Global Diasporas: An Introduction

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Routledge, 2008 - Social Science - 219 pages
3 Reviews

In a perceptive and arresting analysis, Robin Cohen introduces his distinctive approach to the study of the world's diasporas. This book investigates the changing meanings of the concept and the contemporary diasporic condition, including case studies of Jewish, Armenian, African, Chinese, British, Indian, Lebanese and Caribbean people.

The first edition of this book had a major impact on diaspora studies and was the foundational text in an emerging research and teaching field. This second edition extends and clarifies Robin Cohen's argument, addresses some critiques and outlines new perspectives for the study of diasporas. It has also been made more student-friendly with illustrations, guided readings and suggested essay questions.

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User Review  - AndrewBlackman - LibraryThing

This is an excellent introduction to the theory of diasporas, a term which has expanded considerably in recent years from its original use in the Jewish Diaspora to describe all kinds of cultural and ... Read full review

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Book review
Global Diaspora; An Introduction, Robin Cohen, Seattle, University of Washington Press, 2003, 228 pp., ISBN: 0-295-97620-9
[Kristanto Budiprabowo – TATOK]
In the book titled Global Diaspora; an Introduction, Cohen explores some cases of human mobilization from the early history of civilized humanity until the contemporary era in order to reveal the core problems of diaspora people. As a classic social phenomenon, studying diaspora people involves many approaches dealing with sociological, psychological, historical and political theory. Even though this approaches create varieties meaning of diaspora, according to Cohen “…, all diasporic communities settled outside their natal (or imagined natal) territories, acknowledge that “the old country” – a nation often buried deep in language, religion, custom and folklore – always has some claim on their loyalty and emotions.” (p.ix). In this innovative book, Cohen sees that theorizing diaspora should start based on the cases of people who live outside their origin rather than using a particular theory already establish to portray them (p.xi). This book introduces a model to understand diaspora community and the consequence of their new existence, whether for the host community or for themselves.
The table of contents of this book follows Cohen’s typology of diaspora people that are “victim, labour, trade, imperial, and cultural diaspora” (pp.x-xi). It is very helpful for the readers to find important parts of his ideas. Cohen also makes a conclusion in the end of every chapter that shows his careful analysis of each type of diaspora people. The list of tables that complements the table of contents also gives a more detailed map of worldwide diaspora people. The organization of the book is divided into eight chapters; each contains two or three examples of what Cohen’s typology in the title of the chapter.
Chapter 1 of the book, titled “Classical notions of diaspora: transcending the Jewish tradition” is an effort to ground a theory of diaspora by exploring the experience of the Jewish in the past. Although the Jews’ area was around Jerusalem, in the past Jewish community diaspora had been a tradition. They stretched over to their surrounding states as slaves or as occupies of land. In this case, diaspora is closely correlated with the community habits. In the Bible, Jews was mostly connected their consciousness as diaspora with the divine. Moreover, Jews’ cultural identity was built during the process of building a nation which mostly they did as diaspora. Using this analysis, Cohen then grounds his theory of diaspora. He draws a theory that studying diaspora people always correlate not only in people’s awareness but also on their means of life (p.21). From this point of view, studying diaspora is studying social and cultural changes that happened during and after people migrate from their origin to the new one. This chapter makes me ask the question: do the social and cultural changes happen effectively only in the context of diaspora? Since the experience of diaspora people also influence their consciousness, Cohen’s theory of diaspora is asking about contemporary dimension of social and cultural changes.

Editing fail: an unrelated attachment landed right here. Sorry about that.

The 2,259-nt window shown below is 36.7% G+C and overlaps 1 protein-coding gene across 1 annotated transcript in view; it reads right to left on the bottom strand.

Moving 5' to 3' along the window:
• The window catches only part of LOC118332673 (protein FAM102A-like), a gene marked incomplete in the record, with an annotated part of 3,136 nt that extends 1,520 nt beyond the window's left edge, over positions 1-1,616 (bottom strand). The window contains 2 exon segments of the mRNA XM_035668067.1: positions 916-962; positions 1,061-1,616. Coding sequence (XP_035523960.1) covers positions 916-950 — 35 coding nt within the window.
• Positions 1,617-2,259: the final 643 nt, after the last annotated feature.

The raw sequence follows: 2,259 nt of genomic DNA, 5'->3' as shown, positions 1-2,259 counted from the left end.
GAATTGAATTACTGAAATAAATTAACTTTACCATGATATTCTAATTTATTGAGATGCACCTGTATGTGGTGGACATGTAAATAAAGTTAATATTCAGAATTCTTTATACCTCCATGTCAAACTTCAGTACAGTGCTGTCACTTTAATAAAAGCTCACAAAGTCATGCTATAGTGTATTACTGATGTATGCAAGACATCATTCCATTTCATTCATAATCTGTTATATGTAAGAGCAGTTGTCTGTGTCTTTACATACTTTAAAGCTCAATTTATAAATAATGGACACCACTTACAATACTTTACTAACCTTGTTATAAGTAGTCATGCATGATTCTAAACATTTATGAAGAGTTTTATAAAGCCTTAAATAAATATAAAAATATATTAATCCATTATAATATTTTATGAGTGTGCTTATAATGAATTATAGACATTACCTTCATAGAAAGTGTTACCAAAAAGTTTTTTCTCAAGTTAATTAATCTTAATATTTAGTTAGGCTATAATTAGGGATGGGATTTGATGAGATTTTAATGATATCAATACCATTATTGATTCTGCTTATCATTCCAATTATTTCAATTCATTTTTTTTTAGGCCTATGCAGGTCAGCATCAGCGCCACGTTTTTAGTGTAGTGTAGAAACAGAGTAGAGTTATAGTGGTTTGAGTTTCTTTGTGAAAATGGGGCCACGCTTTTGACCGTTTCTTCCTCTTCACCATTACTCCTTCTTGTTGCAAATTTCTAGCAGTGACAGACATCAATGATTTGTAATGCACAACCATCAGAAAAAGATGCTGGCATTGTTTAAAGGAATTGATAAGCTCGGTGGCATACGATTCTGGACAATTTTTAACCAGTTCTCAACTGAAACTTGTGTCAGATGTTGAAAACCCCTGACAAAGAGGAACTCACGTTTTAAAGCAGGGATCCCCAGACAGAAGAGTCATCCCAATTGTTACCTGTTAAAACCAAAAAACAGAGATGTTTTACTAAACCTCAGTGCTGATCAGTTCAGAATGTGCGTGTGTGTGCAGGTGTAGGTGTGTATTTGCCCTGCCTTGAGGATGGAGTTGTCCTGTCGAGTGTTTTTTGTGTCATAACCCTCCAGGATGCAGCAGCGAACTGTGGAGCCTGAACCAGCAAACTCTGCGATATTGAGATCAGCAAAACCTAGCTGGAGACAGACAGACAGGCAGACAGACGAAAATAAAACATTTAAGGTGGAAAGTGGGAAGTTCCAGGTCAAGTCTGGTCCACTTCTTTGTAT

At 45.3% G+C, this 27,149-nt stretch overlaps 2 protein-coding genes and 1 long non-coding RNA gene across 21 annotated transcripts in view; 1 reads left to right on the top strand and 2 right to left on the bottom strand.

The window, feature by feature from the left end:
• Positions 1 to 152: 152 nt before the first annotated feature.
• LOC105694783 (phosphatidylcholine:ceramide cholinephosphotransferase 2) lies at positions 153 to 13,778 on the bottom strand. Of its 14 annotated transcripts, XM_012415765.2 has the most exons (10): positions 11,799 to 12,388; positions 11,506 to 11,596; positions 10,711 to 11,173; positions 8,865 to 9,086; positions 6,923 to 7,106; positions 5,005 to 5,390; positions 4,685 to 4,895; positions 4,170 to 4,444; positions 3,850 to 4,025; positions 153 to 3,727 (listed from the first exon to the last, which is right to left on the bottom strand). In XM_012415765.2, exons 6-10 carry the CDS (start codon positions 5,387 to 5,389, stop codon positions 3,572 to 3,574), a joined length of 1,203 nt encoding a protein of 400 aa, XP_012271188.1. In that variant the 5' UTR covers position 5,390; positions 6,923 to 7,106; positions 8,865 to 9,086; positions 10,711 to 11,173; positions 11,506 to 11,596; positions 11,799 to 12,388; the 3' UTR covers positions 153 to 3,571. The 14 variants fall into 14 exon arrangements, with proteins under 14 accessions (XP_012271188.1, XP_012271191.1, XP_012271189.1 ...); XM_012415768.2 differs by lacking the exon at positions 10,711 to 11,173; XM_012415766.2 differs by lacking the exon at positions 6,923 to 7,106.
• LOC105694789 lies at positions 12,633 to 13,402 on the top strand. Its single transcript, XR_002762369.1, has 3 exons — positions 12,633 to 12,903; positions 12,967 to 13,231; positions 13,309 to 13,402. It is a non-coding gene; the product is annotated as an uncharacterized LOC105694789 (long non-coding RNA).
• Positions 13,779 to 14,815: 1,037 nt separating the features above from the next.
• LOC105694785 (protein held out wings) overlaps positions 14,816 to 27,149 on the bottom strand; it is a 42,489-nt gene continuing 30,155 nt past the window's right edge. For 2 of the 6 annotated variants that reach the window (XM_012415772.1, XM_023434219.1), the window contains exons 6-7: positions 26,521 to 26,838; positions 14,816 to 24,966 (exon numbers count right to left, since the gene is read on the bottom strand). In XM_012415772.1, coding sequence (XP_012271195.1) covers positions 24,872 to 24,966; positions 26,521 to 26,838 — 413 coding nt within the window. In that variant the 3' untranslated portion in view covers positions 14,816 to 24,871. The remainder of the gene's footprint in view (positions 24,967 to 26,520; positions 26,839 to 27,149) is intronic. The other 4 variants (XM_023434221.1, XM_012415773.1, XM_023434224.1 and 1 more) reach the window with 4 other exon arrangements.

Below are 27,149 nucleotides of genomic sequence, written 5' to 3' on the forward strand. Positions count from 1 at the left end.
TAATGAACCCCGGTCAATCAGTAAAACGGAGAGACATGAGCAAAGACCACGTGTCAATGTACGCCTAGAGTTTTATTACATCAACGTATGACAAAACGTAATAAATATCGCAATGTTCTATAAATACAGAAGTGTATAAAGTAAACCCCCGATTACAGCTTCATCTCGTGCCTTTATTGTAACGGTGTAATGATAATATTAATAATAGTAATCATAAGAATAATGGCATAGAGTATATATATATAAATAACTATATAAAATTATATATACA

In the case study of the Africans and Armenians (chapter 2) who inhabit in new places, Cohen shows us how some diaspora people suffer as victims of other country’s domination. According to Cohen, “Both diasporas were widely dispersed and both clung on to collective memory and myth about the homeland, its location and its achievements” (p.55). It is slightly different than the case of Indians who moved to Great Britain because of the Imperialism. In chapter 3 Cohen suggests two kinds of Indian diasporas which are “labor diaspora” and “British imperial diaspora”(p.78). Both of them have the same memory correlating with their culture and religion. Their cross-cultural interaction with the host country community united them in the same memory, but because of their attitudes and economical circumstances
 

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About the author (2008)

Robin Cohen is Professorial Fellow at Queen Elizabeth House, University of Oxford. He taught for many years at Warwick and has also held appointments at the Universities of Ibadan, the West Indies and Cape Town. His other books include The New Helots (2003), The Cambridge Survey of World Migration (edited, 1995), Frontiers of Identity (1994), Migration and its Enemies (2006) and Global Sociology, with Paul Kennedy (rev. 2007).

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